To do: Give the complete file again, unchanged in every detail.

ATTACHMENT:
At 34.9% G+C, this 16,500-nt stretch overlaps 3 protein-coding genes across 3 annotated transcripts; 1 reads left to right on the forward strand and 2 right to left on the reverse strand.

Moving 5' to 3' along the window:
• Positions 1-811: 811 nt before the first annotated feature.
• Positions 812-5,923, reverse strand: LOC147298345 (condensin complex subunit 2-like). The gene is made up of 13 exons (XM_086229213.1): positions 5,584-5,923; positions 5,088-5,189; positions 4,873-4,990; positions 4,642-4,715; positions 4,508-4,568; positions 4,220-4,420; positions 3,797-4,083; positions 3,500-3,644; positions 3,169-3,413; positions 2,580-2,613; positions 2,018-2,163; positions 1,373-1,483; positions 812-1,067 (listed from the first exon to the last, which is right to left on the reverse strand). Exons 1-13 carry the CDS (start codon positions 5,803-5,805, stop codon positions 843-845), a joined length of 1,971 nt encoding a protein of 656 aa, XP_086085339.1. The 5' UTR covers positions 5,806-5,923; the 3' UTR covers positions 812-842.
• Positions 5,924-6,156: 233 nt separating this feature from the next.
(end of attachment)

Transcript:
At 34.9% G+C, this 16,500-nt stretch overlaps 3 protein-coding genes across 3 annotated transcripts; 1 reads left to right on the forward strand and 2 right to left on the reverse strand.

Moving 5' to 3' along the window:
• Positions 1-811: 811 nt before the first annotated feature.
• Positions 812-5,923, reverse strand: LOC147298345 (condensin complex subunit 2-like). The gene is made up of 13 exons (XM_086229213.1): positions 5,584-5,923; positions 5,088-5,189; positions 4,873-4,990; positions 4,642-4,715; positions 4,508-4,568; positions 4,220-4,420; positions 3,797-4,083; positions 3,500-3,644; positions 3,169-3,413; positions 2,580-2,613; positions 2,018-2,163; positions 1,373-1,483; positions 812-1,067 (listed from the first exon to the last, which is right to left on the reverse strand). Exons 1-13 carry the CDS (start codon positions 5,803-5,805, stop codon positions 843-845), a joined length of 1,971 nt encoding a protein of 656 aa, XP_086085339.1. The 5' UTR covers positions 5,806-5,923; the 3' UTR covers positions 812-842.
• Positions 5,924-6,156: 233 nt separating this feature from the next.